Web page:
The North Platte tribune. (North Platte, Neb.) 1890-1894, March 28, 1894, Image 1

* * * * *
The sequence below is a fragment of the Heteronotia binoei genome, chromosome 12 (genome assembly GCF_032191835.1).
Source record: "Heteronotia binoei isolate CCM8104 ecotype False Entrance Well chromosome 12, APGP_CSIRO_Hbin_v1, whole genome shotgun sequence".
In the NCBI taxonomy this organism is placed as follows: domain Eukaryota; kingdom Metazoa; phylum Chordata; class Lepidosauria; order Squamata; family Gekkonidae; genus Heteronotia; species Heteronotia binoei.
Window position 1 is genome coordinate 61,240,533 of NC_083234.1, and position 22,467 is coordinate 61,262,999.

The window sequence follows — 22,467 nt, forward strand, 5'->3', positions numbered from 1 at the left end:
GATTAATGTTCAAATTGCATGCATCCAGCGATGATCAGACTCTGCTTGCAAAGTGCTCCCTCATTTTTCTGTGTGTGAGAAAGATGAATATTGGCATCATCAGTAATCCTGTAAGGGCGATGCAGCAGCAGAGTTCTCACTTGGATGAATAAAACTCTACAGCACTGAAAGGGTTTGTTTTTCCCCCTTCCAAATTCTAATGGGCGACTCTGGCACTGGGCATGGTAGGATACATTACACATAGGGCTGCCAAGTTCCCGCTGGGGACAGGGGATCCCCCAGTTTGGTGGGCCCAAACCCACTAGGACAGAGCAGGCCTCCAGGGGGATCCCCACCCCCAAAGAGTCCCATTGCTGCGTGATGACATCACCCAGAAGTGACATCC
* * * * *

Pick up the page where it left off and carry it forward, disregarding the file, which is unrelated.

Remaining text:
J' ' C. L. WILLIAMS, OF ALL KINDS, And the Leading Daily Papers. ITS (Tlit 7 - ' C. L. Willia.rvn.s' CELEBRATED ' HOME-MADE GftNDIES. 5 HfiBTfl PLATTE, NEBRASKA, WfTJNffiBiX .MARCH 28, 1894. NO. 12, A RARE : TREAT It will be to see the grand display of New Spring and Summer Goods AT THE- The low prices we quote are an important part of the attraction. Just compare our prices with -any other and you will be con vinced that we can save you 25 per cent on all your purchases. r DRY GOODS. One bale of soft finish yard wide Bleached Muslin, regular price 84 cte., onr price 6) cents per yard. The very beet 15 -cent Cheviot at our store for 10 cents a yard. We are still selling 60-cent Henriettas in all colore for 27J cents a yard. We have a nice line of printed Cham brys and Penangs, suitable for ladies' Bhirt waists, men's shirts and children's dresses, all worth 20 cents, our price 14 cente per yard. A real French Sateen, in black only, at 20 cents per yard, worth 35 eta. SHOES. Id our shoe department we offer Mens real Calfskin Shoes in lace and congress at 92.35 a pair, worth $3.50. 100 pairs men's oil grained congress shoes worth f lwo at $1.15 per pair. 100 pairs of ladies' shoes in broken lota worth from f 1.50 to fZ.&, your choice at 91. Come and get your size. All our ladies' French dongola shoes with patent tips at VlZLo a pair. Children's and misses tan color shoes at $1.25 per pair. 25 dozen men's and boys' outing flan nel starts at 'Jo cents, worth 40 to 50 cts. EXTRA SPECIAL FOR SATURDAY, MARCH 31st.-25 yards of unbleached muslin for $1.00; only one dollar's worth to each person. We now have a complete line of SPRTNG CAPES AND JACKETS in latest styles at reasonable prices. Don't forget to ask for one of our i-remium tickets. THE BOSTON STORE. - J. PIZER, Prop. The only cheap store with good goons in Lincoln County. North Platte National Bank, NORTH PLATTE, NEBRASKA. 2?aid ixp Capital. i75,000. WW BIRGE, H. 8CHUTF A. t. STBEITK, DIBECTOBS: A. D. BUCKWORTH. M. C. LIND3AT, H. OTTEK, D. W. BAKER. X. OBEB8T, All business intrusted to us handled promptly, carefully, and at lowest rates. C. R IDDINGrS, LUMBER, j COAL, : Order by telephone from Newton's Book Store. Dr. H. McCABE, Prop. J. B. BUSH, Manager. TOLD IN A FEW WORDS EVENTS OCCURRING IN ALL SECTIONS SUMMARIZED. The Bf aar Happalaff of Serea Days Ke 4eetl From Ceteauu to Uaes Everjr thlag feat Tacts Eliminated Far Oar Xcadan' CoaraaleBC. NORTH PLATTE PHARMACY, Successor to J. Q. Thacker. NOETH PLATTE, - NEBKASKA WE ATM TO HANDLE THE BEST GRADE OF GOODS, SELL THEM AT REASONABLE PRICES, AND WARRANT EVERYTHING AS REPRESENTED. orders from the country, and along the line of the Union Pacific Railway Solicited. J. F. HINMAN, DEALER IN Farm : Implements, WAGONS, BUGGIES, Windmills, Harness, Etc. Warehouse on West Front Street. If. J. BROEKER, Merchant Tailor, u LARGE STOCK OF PIECE GOODS, embracing all the new designs, kept on hand and made to order. PERFECT FIT GUARANTEED. PRICES LOWER THAN EVER BEFORE Sprue Street, bettfeen Fifth, and Sixth. Wadacadajr, March 31. La Bretagne, the French liner which went ashore on Long Island in a fog, got off without damage. Tramps are flocking to Masaillon to join the commonwealth, array. Sheriffs along the line of march are preparing fcr trouble. Six members of the family of Herman Thurton, living near'Plano, Ills., are at death's door from eating uncooked sau sage. A Populist paper of Wichita, Kan., says if Carlisle issues more bonds a million armed men should march on Washington. Mayor Denny of Indianapolis has asked for mor police to aid in the suppression ef gambling aad the illegal sale of liquor. At the age of 121 years Mrs. Anna Bailey, colored, died suddenly in Phila delphia. Lizzie Smith and Mary Smalley were arrested at Ottumwa, la., charged with stealing a team of horses. Charles Mork, arrested for attempted train wrecking, was sentenced to one year in the penitentiary at Waukegan, Ills. The Methodist churches of San Fran cisco have inaugurated a big series of re vivals in a large tent on the new postoffice site. Six illicit stills have just been captured in Arkansas, one of them the largest ever seized in that state. The coal operators in the Osage district have announced a reduction of wages for mining coal to go into effect April 1. Judge M. V. Messick, a well known citizen of Cedar county, Missouri, was drowned in Sac river. The general western headquarters of the American Cereal company, controll ing all large oatmeal mills in the United States, will be removed from Cedar Rapids, la., to Chicago. On account of trouble with, the union musicians, the concert for which great preparations wereyeing made at Omaha has been indefinitely postponed. Owners of copper mines in Michigan affected by Commissioner Lamoreaux's decision will fight the Portage company in court. Than day, March 22. They are again talking of Archbishop Feehan of Chicago for a cardinal. Four well known sewing machine com panies are said to be forming a trust. 'Bill" Buckworth, a famous Indian fighter and scout, is under arrest in Oma ha charged with insanity. Health Officer Kelly of Minneapolis criticised a surgical operation at Law rence sanitarium and has been sued for $50,000. Six members of a family living at Black Wolf, Wis., are afflicted with trichinosis, contracted by eating sausage. The Panhandle has started out a vacci nation car in charge of company surgeons. They will vaccinate every Panhandle employe. It !s reported at Dubuque. In... that the mineral in the Karrick mines has sudden ly given out after a yield of 850,000 pounds. Robert White of Mifflin, Ills., was killed by lightning while standing in his door. Tallandigham Kellers, a 2-year-old child, fell Into water only a few inches deep in a horse watering trough near Newark, O., and was drowned. In the case at Champaign, Ills., of Lena Lingrun against the Illinois Central rail road the plaintiff was awarded $5,000. Moy Lee was fined $300 at Indianapolis for maintaining an opium den in the rear of his laundry. Miss Dowmey and Miss Morrow, state i temperance evangelists, are devoting this week to Galena, Ills. A freight wreck on the Nickel Plate road near Fort Wayne, Ind., caused the death of two tramps and a loss of (10,000. General Superintendent Hill.of the Van- dalia, will retire from railroad service on April 1. He has been continually in rail road work since May, 1850. L.H. Parker, Illinois Central freight agent at Dubuque for the past 28 years, has been appointed general agent for the Louisville and New Albany at Lafayette, Ind. The Stalwart Democratic committee ot "Kansas has decided not to call a conven tion until after the regular convention, July 3. Friday. March 23. Tobacco raising promises to become an imported industry in Kansas. Congressman Curtis' father has started from Topeka in a boat to goto New Orleans. An operatic manager has offered Made lino Pollard 1500 a week to star in his company. Twelve patrolmen who were' discharged at Indianapolis will sue the police board for damages. Eight convicts working on the roads near Little Rock, Ark., made a dash for liberty and four negroes escaped. Milwaukee letter carriers will demand pay of Uncle Sam for overtime since the passage of the eight-hour law in 1888. Charlotte Smith says a delegation from the Woman's National Industrial league will join Coxey's army at Washington. Much sickness is reported among Hur ley, Wis,, miners, whose constitutions have been greatly weakened by, months of frivation. Work has commenced "on asystem bf waterworks at Grinnell, la. The plan is a deep well and standpipe, and will cost in the neighborhood of $30,000, Physicians at Belleville, Ky., declare that Harry Albury, aged 14, has a case of genuine leprosy. Marshall D. Talcott of Chicago is a dfr lector of the New York Law and Collec tion company, incorporated at Albany with a capital of $950,000. E. M. Akin, general secretary of the Rockford Young Men's Christian associa tion, has accepted the position of associ ate secretary of the Kansas Young Men's Christian association. Dr. J. A Houser of Indianapolis claims to have arranged with ex-Queen Llliuoka lanl for a lecturing toar ot the United States. New Orleans authorities deny that the new government of Honduras will sur render E. A. Burke, Louisiana's default state treasurer. Saturday, March 24. Charges of bribery have been .made gainst Alderman Specht of Omaha. At Decatur, 111., Wesley Scribner, aged 83, xnarriii Miss Catherine Beard, aged 63. FredKelsall was sentenced to prison for eight years for arson at Clinton, la. Citizens of Hot Springs have invited Secretary Hoke Smith to visit that town. The large iron rolling mills at Burling ton, la., are to remove to Tacoma, Wash. J. M. Overton, a coal dealer in Nash ville, Tenn., was fined $250 for making a combine with other dealers to control prices. It is feated that thousands of sheep perished in the blizzard in Wyoming. herder was frozen to death. Silas. Gove, the self-sfylcd Immnnuel, thW tmmnnuel. 'the urince of junce. .Is dead at Auburn, Me., at the age ot & years. Robert Habn was sentenced to five years in prison at Waupun, charged with attempting to wreck an Omaha train near Fairchlld. Probably the largest wheat deal of the northwest, involving 3,250,000 bushels, has just been closed at Minneapolis. The Southeastern Kansas Immigration association has been organized at Par sons. The object is to encourage immi gration into that portion of the state. Miss Annie Baubart, of Massillon, O., has been chosen to ride the white horse at the head of Coxey's army of peace. MissTillie Hcneman, a white girl of Keokuk, created a sensation by eloping with Claude Bland, a negro admirer. Democrats of Milwaukee have asked Mayor Hopkins and Postmaster Hesing of Chicago to speak in their city cam paign. David Price was found guilty of mur der at Edwardsville.lll., and his sentence fixed at 36 years. A negro woman is reported to have been mercilessly whipped by whitccaps' near 1'siyelte, .310. Presiiiing Elder Vanliorn, Rockford, III., has appointed April 22 as a day of thanksgiving in the Dixon district. The reason is that there have been more than 1,603 conversions in the Methodist churches during the winter. Slouday, March 3C The female politicians' meeting at Ar mourdrle, Ivan., indorsed the Republican ticket. As the result of au incendiary fire at San Francisco Mrs. Jennie Ross and child are dead. The .Methodist conference of southwest Kansas voted against equal lay and min isterial representation. Tom De Priest, a Benton county, Tenn., "wildcatter," was shot 12 times by a sher iff's pesse, but escaped. Jewish merchants at Troy, Ala., have' received letters threatening their lives if they do not leave the city by May 15. Hon. S. W. T. Lanham, ex-congressman, will be a candidate for the Demo cratic nomination for governor of Texas. At Chagrim Falls, O., an unknown fiend poured coal oil over three horses and then set lire to them, burning them to death. a The maple sugar crop of Ohio will be-a failure fromjthe absence of frost and the high wages. The British bark Stillwater is a total loss at St. Johns, N. B., having gone ashore, tearing out its bottom. The crejv all landed safely. A large consignment of copies o the Congressional Record seized at theTo ronto, Ont., po3toflice recently has bfeen released by order of the postmaster gen- rfil THnpnvpripn of irnlil nhnnfr. 3fl mil Salt Lake City, Utah, cause much excite- meut. lhe belt has been traced miles, is 30 feet thick and assays $20 to th ton. f Tw boys while hunting 15 miles soutbj- west of Winthrop, Kan., found a robberjs cave. When a sheriff's posse arrived, tqe cave was deserted. i Six masked men mounted and equiifc- ped for train robbing, were discovered near Pomeroy, Ivan., in time to prevent them carrying out their plans. bam Jones, speaiung ot nis experience with John J. Ingalls at Nashville, said h did not convert the Kansam-tbat itr waf impossible to convert an old politician in' one night. The famous Bluedorn suit against the Missouri Pacific lias been reversed by the supreme court. Bluedorn had1 secured a 112,000 verdict for a mashed leg. Judire Caldwell has issued an order bv which the contract of the Colorado Mid4 land for a half interest in the New Castle ' and Rifle Creek railroad is to be. carried ! out. . Tuesday, March 27. Smallpox has broken out among 77 Chinamen held at Vancouver, B. C, in bond for American cities. The Populists of North Dakota will hold a state convention in June at Jamestown. Judge Ney of Independence, la.," has been appointed professor of law at the state university. A ferry is to be started over Long Islaud Sound, to be run by submarine trolleys. The managers of the Soldiers' home at Dodge City, Kan., have removed the commandant. Mrs. Lease will represent the Populists, and Mrs. Helen M. Gougar the. Prohibi tionists, iu a joint debate at Mount Car met, Ills. R. L. Garner, who has been in Africa nearly two years studying the language of gorillas, arrived in New York on the Etruria. Owing to ill-health, General Master Workman Sovereign of the Knights of Labor has abandoned his southern tour. Mrs. Calvin Brady, wife of a farmer at Ringoes, N. J., deserted her husband and baby to elope with a negro. It is denied that there is any prospect of a famine among the men flocking to the Rainy Lake gold fields. Mme. Patti and Sig. Nicolini sailed on the Campania. Two million bushels of wheat in Duluth have been ruined by wevil. Reports from New Hampshire and Ver mont predict a failure of the maple sugar crop. Mayor Gilroy has returned to New York from his California trip. He declined to be interviewed. Columbus county, Ohio, finds a shortage of from $75,000 to 100,000 in the accounts of the county treasurer. President Cleveland has approved the act extending the time in which the Sioux City bridge may be completed. New Mexico's Republican central com mittee is in session at Santa Fe. It has asked congress to pass the statehood bill. Acting Governor Gill has issued a requi sition on the governor of Florida for W. S. Jewell, wanted at Lewiston for forgery and under arrest at Osceola, Flo. The dead body of Mrs, Sawyer was found on the prairie near Chamberlain, S. D. It is supposed she became lost in the recent storm, and died of exhaustion. W CASE IN COURT- Receiver frnmbuH's Attorneys it sent Their Arguments Before. Judges, EMPLOYES' ANSWER FILED. Colon, Paclflo Men Deny Vny Intentloa ot StrUclag-f-Wage Schedule to Come Up ThurMay Telegraphers' Troubles Sot Yet Settled. Omaha, March 27. The hearing ol the Union Pacific-Gulf case was resumed tliisnorning in tfie United States circuit coujvbetero Judges Caldwell and San torortenry W. Hobson of Denver, at turrsfor tho Gulf road, occupied the wholo morning in argument, presenting thensatioaal answer filed yesterday. ttav the Union PaciGc is not insolvent. VjIm mnrfc nllrtwpd thnfliilf rnnd tn witli- iw tho demurrer already filed, and eubstitutfi tho answer, but the attorneys of tho Union Pacific were granted the right. to mako replication. Mr. Hohson closed his argument this afternoon, and was followed by Attorney Pattison. also for the Gulf, who con sumed all the rest of the time today. Tho attorneys for the Union Pacific will close tbfl arguments tomorrow. It will lie'inipossible. therefore, to take np the Wngo schedule ;isa before Thursday nlbniinj. The statement of Receiver S. H. II. Clnrko. which was to have been filed with the rourt today, has not yet bwn completed, and it will not be fin ished liefore tomorrow morning. Kmploypm File Their Antwer. ft-Xhe employes this afternoon filed their answer in tho UniLed States court, mov imr to'vacate and set aside tho orders of Judy Dundy for good and sufficient reasons." In referring to the petition of the receivers asking for abrogation of fliles and contracts, the employes state that "the rules and regulations referred tp generally affecting the employes rep- jntcd by your petitioners is not a liies'tion of dollars and cents, but one of right reiation.sinp anu good government necessary for the proper management of the industry that tho managers and em ployes of the- Union Pacific system are mutually interested in." The shopmen jetition ihat the present rules be con tinued in full forco and that the follow ing clause be added: Employes will bo given due notice of two V nny proposed changes affecting the pay ot conditions of their employment and an opportunity to bo heard regarding the same. Any differences that may arise in the future between representatives of the employes and the management shall be submitted to any circuit court having jurisdiction to be adjudicated." Statements made by the receivers with relation to the wage schedule, etc., are denied and , the respondents proceed to state their side in detail, which makes the- document a ""very bulky one. It is signed by the chairuieu of the engineers, firemen, conductors, telegraphers, train men, switchmen and Knights of Labor and their attorneys. They also deny any intention of striking. The difficulties of thn telegraphers are not yet all over, for though they have settled all the troubles with the officials as to rules and regulations, the two sides failed to ugra) as to the wage I'schedule. That part of the dispute. therefore, will come before Judges Caldwell and Sanford along with the schedules ,of the other employes. Krag Sentenced to Seven Years. Seattle, Wash., March 27. Ex-City Treasurer Adolph Krug, who was on Monday last convicted of unlawfully using $100,000 of the city's money in complicity with Henry Fuhrman, was sentenced by Judge Moore to seven years at hard labor in the penitentiary, and to pay all costs. An appeal has been taken, and he will remain ont on bonds. Attempted Assassination. Albuquerque. N. M., March 27. An attempt has been made to assassinate Vincente Sadielo, a prominent Spaniard living in the Plaza Barela. Both Aims Proved True Huntington, W. Va., March 27. In a shooting scrape at Fleming between. Jake Napier and Henry Collins both men were instantly killed. Prisoners Not Executed Wlthoat Trial. Rio de Janeiro, March 27. There is absolutely no truth in the statements that prisoners have been executed with out trial. 1 Will B Beady Saturday, Montevideo, March 27. The sum to pay the coupons of the Uruguayan debt on May 1 will be ready, on Saturday. Preiulcrgast Hearing Set Tor April 5. CrnCAOO, March 27. With little pros pect of securing a. hearing the investiga tion into the sanity of Pr?ndergast, Mayor Harrison's assassin, was called before Judge Chetlain again today. The tato. made an application as soon as court opened that the case be continued, and the court finally set the hearing for April. 5. It was publicly conceded by the state that the court could further ex taid Jlieexecution of the death sentence. 'Southern Pacific Reducing Its Force. San Francisco, March 27. The Chronicle says that owing to an era of economy that has commenced in South ern Pacific affaire, 31 clerks have been discharged from the freight offices and that the superintendent of tho western division has discharged (0 trainmen. It is also reported that a general reduction of wages is contemplated by the South ern Pacific Canglit by Icebergs. New York, March 27. The British steamer State of Georgia which sailed from Glasgow, March 4, only made this port today, having experienced heavy gaiiss for the most part of the passage ar3being five days imprisoned by pack icnd surrounded, by icebergs. March 15 fo of her bow plates were stove in bynce aud tho damage wa3 repaired witplifficalty. t'f CestlyXUlgatlon Over a Hog. 'City,' March 27. John Car rolV"'iind C Thotuas Hancock of Mercer county, Mo.," disputed the ownership of a Bsrkjhire hog valued at $7, and went to Inwabont it. The case went through the pqlice and circuit court, and finally to' thB "court of appeals. Hancock lost the case in each court, and the litigation has cost him about $700. " ' Believe a Compromise Can Be Effected. Denver, March 27. State Mine In spector Reed has returned from Cripple Creek, after spending several days in an effort to bring the minors and mine owners together upon the wage and hour questions. He believes a satisfactory compromise can be effected. fatal Accident to au African Traveler. London, March 27. Commander Verny Lovett Cameron, the distinguished African traveler, after hunting with Baron; Rothschild's hounds at Leighton Buzard, Beffordshire, was thrown from his horse and died four hours later. I , Occupation Tax Declared Valid. ABiLEfE,;Kau.,-iIarch 27. The occu pation tax has. been declared valid by ' Judge Humphrey. Kansas Cm?; March 27. Jesse George, 'a stock shipper at Mercer, shipped 101 head of steers to Chicago over the Rock Islandand only 99 reached their destination: safely. He brought suit. The company claimed it was re lieved of liability by a clause in its ship ping contract, in consideration of carry ing free' two of Mr. George's agents. There was a clause to that effect in tho shipping contract. The court of appeals indorses the eircuit court in finding for : . . fnr n 11! 1 . L ice piamvin, naming inai a cuiuiuuu car rier v?s not permitted to contract against its owt -negligence.. r MEWS OF NEBRASKA. BRIEF BUT PITHY MENTION OF THE HAPPENINGS OF A WEEK. News Which Tell the Story or Seven Days' Crimes aad Casualties aad Other Impor tant Matters Arraaged Attractively aad Given In a Few Words. FOUND! Ti Decatar Ferry Use Started. Decatur, Neb., March 23. The ferry line at this place has begun operations. Alleged Horse Thief Jailed. Nebraska City, March 20. John Mar tin was bound over to the district court on the charge of horse stealing. Tobias Arranging For Waterworks. Tobias, Neb., March 24. At the town board meeting plans for a system of waterworks, to cost $17,000, were sub mitted by A. Richardson of Lincoln. lieutenant Ilardla Detailed to Crete, NeK Washington, March 23. First Lieu tenan C. B. Hardin, Eighteenth infantry, has been detailed to duty as instructor in military science and tactics at Dean col lege, Crete, Nob. School Teacher Becomes Mail Clerk. Weston, Neb., March 26. Professor W. S. Mohler, for three years principal of the Weston schools, has received an appointment as mail agent, his "run" being from Alma to Stromsbnrg. Murderer Carleton Captured. Omaha, March 25. Charles Carleton, tho murderer of August Gothman, who was sentenced to hang Friday, but who escaped from jail at Fremont last Mon day, was captured in Sarpy comity. Two Thousand For a Husband's Iiife. Kearney, Neb., March 24. In the case of Mrs. John Clark against the Union Pacific for the killing of her hus band near the cotton mill two years ago the. jury brought in a verdict of $2,000 against the company. CrtLsbed While Switching. Fremont, Neb., March 24. Frank Williams, a switchman in the Elkhorn yards, while assisting in making up a train fell under a car, tho wheels pass ing over his right leg, crushing it at the thigh in a horrible manner. Monroo Will Have a Depot. Monro::, Neb., March 23. E A. Garrevet returned from Omaha and re Dorts havins made a deal with S. H. H. ClarK whereby this city is to get a depot of regulation size, to cost $1,200, and to be completed within 30 days. Transfer Switch. Problem. Lincoln, March 24. The state board of transportation met to tako up the case of the transfer switch at Schuyler, but at the request of the attorneys the mat ter was postponed for two weeks. The next hearing will bo on April 5. Wanted In Nebraska. Perry, O. T., March 26. Sidney Sapp, a prominent lawyer and Populist politician of this city, was arrested on a requisition from the governor of Ne braska charging the embezzlement of a large sum of money at North Platte. To Entertain the Veterans. Tecumseh, Neb., March 26. The com mittee on general arrangements of the district Grand Army of the Republic re union, which is to be held in this city this summer, has named Aug. 14, 15, 15 and 17 as tho timo for holding the same. Church Won Its Case. Beatrice, Neb., March 26. In the case of the Progressive Brethern church against the city of Beatrice, Judge Hast ings handed down his decision that church property was not amenable to special tax assessments for the improve ments abutting church property. Morin Company Property Attached. Hastings, March 26. A suit was be gun in the district court by the Massa chusetts assignee of Morse & Smith against the J. R. Morin company, which failed two weeks ago. for the recovery of $1,762. and an attachment was issued and the defendants' plant here levied upon. Pioneer Catholic Priest Dead. Omaha, March 27. Rev. James F. Ryan, one of the pioneer Catholic priests of Nebraska, died at the priestly resi dence attached to St. Philomena's catho dral early Sunday morning. He was in his usual good health when he retired. At 11 o'clock he complained of feeling unwell and at 2:30 he wa3 dead. He had labored in Nebraska since 1861. ie best MEN'S EClO: SHOE, evep rna.de.- innrnfe rttfyno a inquire of your sho 2 dealer. (THE FAIR STORE.) Have the exclusive agency for the saie of these Shoes in North Platte. Come and see them. Woman lias Been Sleeping ICO Hours. Ponca, Neb., March 26. Mrs. Thomas McClary of Martinsburg, Dixon County, has been sleeping 160 hours and all efforts to awaken her have proved futile. She seems to be sleeping naturally and her temperature for several days has varied little. She appears to be wholly without pain. Mrs. McClary is over GO years age and has always been an active energetic woman. OMAHA FIRM GOT THE CONTRACT. to Be assisted by Chapliuh Bagby of the house. The blind preacher was peculiarly im pressive in his rendering ot the services for the dead. In hia address he dwelt particularly on the virtues of the home life of the distinguished senator, rather than on his political achievements.. At the conclusion of the ceremonies, the casket was taken up by eight capitol policemen and, preceded by the commit tees of the senate and house appointed to accompanj' the remains, brone through the south door of the chamber. The family, consisting of the widow, five daughters, the son, and tho private secre tary of the dead statesman followed, and the judges of the supreme court, mem bers of the cabinet, diplomatic corps and representatives filed out in order of precedence. When the chamber had been emptied of all saye-the senators and officers. Sen ator Harris (Tenn.). after a consultation with the vice president, moved, that the senate adjourn at 9:4." a. m. This was agreed to. PROCURED BKTAILS OF THE PLANS. English War Office Secret In Possession of the French Government. Birmingham, March 27. The London correspondent of the Birmingham Post writes to his paper that he had reason to believe that important war office secrets have been obtained on behalf of the French government at Whitehall. The correspondent adds that it is known that such attempt had been made and that it is feared by the war office officials that they have been partially successful and that the agents of the French govern ment have been able to procure details of the plans, etc.. of the new works pro jected at Gibraltar. These works are said to be of a most important strategic character and as a result of the discov ery that the French government has ob tained the plans, a most stringent in quiry has been ordered into all the cir cumstances. MISSOURI POrULISTS IN SESSION. Every Iron Work on Omaha Fostofflce Done by Paxton-Ylerling. Washington, March 26. ThePaxton Vierling iron works of Omaha has had its bid accepted by the treasury depart ment for the iron work on the Omaha postoffice. Milwaukee people bid $1,000 less than the Paxton company, but the work will be done at Omaha. The com plete iron work will amount to $27,449. End of the Blizzard. Omaha, March 24. The great storm that has been prevailing over the north west has entirely abated and the sun is shining brightly, with no wind. The Union Pacific and Burlington lines are now open, between Omaha and Cheyenne. Twenty-eight carloads of people, who had been snowbound on the Union Pa cific, reached here today. Four trains had been consolidated, and the passen gers were from 10 to 36 hours late- The Elkhorn line has not yet been opened in the extreme northwestern part of the state and the Black Hills. Two trains from Douglas, Wy., eastbound, are still missing in the drifts, but it is believed they will be dug out before evening. SENATOR COLQUITT'S FUNERAL. fmpressiTe Services In the Senate Chamber Over tho Dead Statesman. Washington-, March 27. Funeral Krvices over the remains of Senator Col quitt drew to the senate chamber a very tfetingnished company. President Cleve land was uot present, but all the msra- lers of his cabinet except Secretary La-; monfc were there. The c:iskst. which was plain black with silver handles, was placed directly in front of the vice presi-. dent's desk, and upon it were two ueau Hful bouquets. Senate Chaplain Mil burn conducted the ceremonies, and was District In the State, Except the Tenth, Represented. Kansas City. March 27. The Mis souri Populists opened their state con vention in this city at Turner hall today. Every congressional district in tho state, except the Tenth, i3 represented. There are present between U50 and 400 dele gates. These, with the large number of visitors, packed the hall. A. Roselle called the convention to order and Price Hackett of Bates count' was chosen temporary chairman. Judge T. F. Wil lis was made temporary secretary. The usual committees were appointed and or dered to report at the afternoon session. General Vandervoort of Nebraska is attending the convention and Governor Lewellingof Kansas is expected to arrive during the day. ENLARGING THE PENSION ROLL. Important Decision of Assistant Secretary of the Interior Reynolds. Washington, March 27. The pension rolls will be greatly enlarged by a decis ion of Assisant Secretary of the Interior Reynolds, announced at the department today. It i3 one of the most important made by the present administration and will admit to the rolls the names of a large nnmber of insane, idiotic and per manently helpless minor children of de ceased soldiers where the pensions of the former had ceased by the children at taining the age of 16 years prior to the act of June 27, 1890, the decision holding that the act of 1890 has the effect of re storing these dependent persons to the rolls during life or a continuance of the disability. CONGRESSIONAL PROCEEDINGS. lenator Sherman's Resolution Precipitated a Free Silver Debate. Washington, March 0. The sundry civil appropriation bill was passed by the house Tuesday without division. The amendment to the proposition for the general land office amending the pro vision of the act of 1891 repealing the timl)er culture and pre-emption acts which wns adopted in the committee at Hie suggestion of Mr. Holmau and which was bitterly opposed by the western members, was defeated in the houso. The clauses which sought to reanire an accounting by the disbursing officers of soldiers' homes to the treasury depart ment and annual reports bv the boards to the secretary of war fell under Mr. Black's point of order. The bill as passed carries $3 17,000 more than it did as reported from the committee on appro priations. The four appropriation bills passed by the house (District of Colum bia, pension, fortifications and sundry civil) carry a net reduction of $24,:14, 958. as compared with the same bills for the current fiscal year. Washington, March 20. Tuesday the tariff bill was fairly launched on its way in the senate, Mr. Voorhees the chair man of the finance committee reporting it to the senate and giving notice that on April 2 he will take it up for consider ation. The rest of the day was taken up by Senator George (Miss.) in a discussion of legal aspects of the Hawaiian question, defending the action of the President. There is but little interest manifested in the proceedings and there was a very slim attendance in the galleries while the Republican side was almost deserted. Several unimportant bills were passed. Washington. March 21. The vice president being absent Mr. Harris, the president pro tern, occupied the chair Wednesday and the senate promptly settled down to routine business and a number of bills were taken from the calendar and passed. Among the bills passed was one granting right of way to the Jamestown and Northern railway through the Devil's Lake Indian reserva tion in North Dakota. Washington, March 22. The house iraent the entire dav in fiUbusterintr over the O'Neill-Joy contested election case. Washington, March 22. The bill for the purchase of a site for a new govern- -ment printing offico consumed nearly tho whole morning hour of the senate Thurs day and much to the surprise of every body an amendment providing for the, purchase of what is known as the I "Mahone" site was passed. Notice for a I motion to reconsider the vote was given, however, and at some future time the ; J subject will be reopened. Mr. Sherman precipitated, a discussion . of the nature of a free silver debate by the introduction of a resolution directing the committee on judiciary to examine and report whether the simulation of the coins of the Uiuted States by coins of the same weight, metal and fineness, except as authorized by law is made criminal. He sent to the clerk's desk and had read a dispatch from Omaha, Neb., stat ing there was a private mint there which was engaged in coining silver dollars of the same weight and fineness as the standard silver dollar; making their profit on the difference between the actual value of the silver and the coined value, a profit of about 51 cents on tho dollar. Washington. March 2:j. The house was in session Friday notwithstanding it was Good Friday. The industry of the lower branch of congress profited little, however. The democrats were again without a quorum and the attempt to consider the O'Neill-Joy contested elect ion case was abandoned until next week. The unanimous report of the elections committee in the Whatley-Cobb case confirming the title of the sitting member to his seat was adopted and tho military academy appropriation bill was passed. Washington, March 24. The house with only 50 members considered tho postoffice appropriation bill in the com mittee of the whole Washington, March 26. Tho death of Senator Colquitt (Ga.) was announced in the senate Monday by Mr. Gordon, the colleague of the dead statesman. In a few touching words he briefly re counted the service of the dead senator in tho field of politics and in his domestic life. The customary resolution of regret was adopted and it committee of 10 sen ators appoiuted to accomx)any the re mains to Macon, Ga. The following committee was named by the vice presi dent: Senators Gordon, Morgan, But ler, Ransom, Gray, Hoar. Proctor, Casey, Perkins and Allen. Prayer was offered at the convening of the senate by Mr. Colquitt's pastor. Rev. Isaac W. Canter of the Mount Vernon Placo M. -E. church, and at 12:13 o'clock the senate adjourned. Washington. March 26. The house adjourned Monday after a brief session on account of the death of Senator Col quitt. On motion of Mr. Rawlins (Utah) a bill grautiug a tract of CO acres in tho Fort Douglas military reservation to the territory of Utah for university purposes was passed. At this point, the secretary of the sen ate appeared and transmitted the resolu tion of sympathy and regret adopted out of respect to the late Senator Colquitt. Mr. Turner (Ga.), who had been chosen by the Georgia delegation to announce the death of Senator Colqnitt, the house then arose and sent to the clerk's desk the usual resolutions of regret and for at tending the funeral and for adjournment ont of respect. The resolutions were adopted unanimously. The speaker then appointed the following committee to ac companying the remains to Georgia: Messrs. Livingston, Holmau, Bunn, Sa bannis, Maddux, McDonald, W. A. Stone, Cogswell and Grout. Former Nebraska .Minister Dead. Quincv, Ills., March 27. Rev. Dr. T. B. Hilton, pastor of tho Vermont Street Methodist church here, died. He had been at churches in Cliicago aud also at Fremont and Omaha, Neb., for two: years. He wag the head of tho Metho dist seminary at S:ili Luk: One brother' survives him of a f;imily of seven, nearly all of whom were iu the ministry. i:x;i!fcivcx 1.-.:t . f ::t Ho bhiickcd. Some explosj-'cs. xvl as dynamite, nitroglycerol, gun cotton, picric add end the new Genu:::; military powder, when simply htuted, bnrn quietly if freely exposed, or, if confined, explode only at the spot where heat is applied, without the whole mass taking part in the explosion. According to H. Blitz, this is probably because they are bad conductors of their own explosive wave. If, however, the same substances are subjected to a violent shock by the ex plosion in their midst of initial charges of mercury fnlminate, the shock appar ently affects all the molecules of the ex plosive at once, and the whole mass of the latter explodes with a violence that is enormous and destructive. Journal of Commerce. It must 5.e a good article that will induce a man to eo fcrlv m:le- to u'A it- M r. E. It. Swctniim, of Fair fa:c Station, Va.. says: si partv came- forty niiie.s to his store for Ciiur.iW. liiin's Cough Kernel v ami bought dozen bottles. k'T he Remedy iV a great favorite in this vicinity," he says, and has performed some" won derful cures here." It Is intended especially for eoughs.cohl.cvQupnd whooping cough. For sale by A. F. Streitz and North Platte Pharmacy. H nt l-"0 iBccnreaieace. Stmpl&i AB90f.nTZt.T TBCC ' uOnaavmiunniusilhstanre- "lee 3.por bottle. Send 4c for treatise.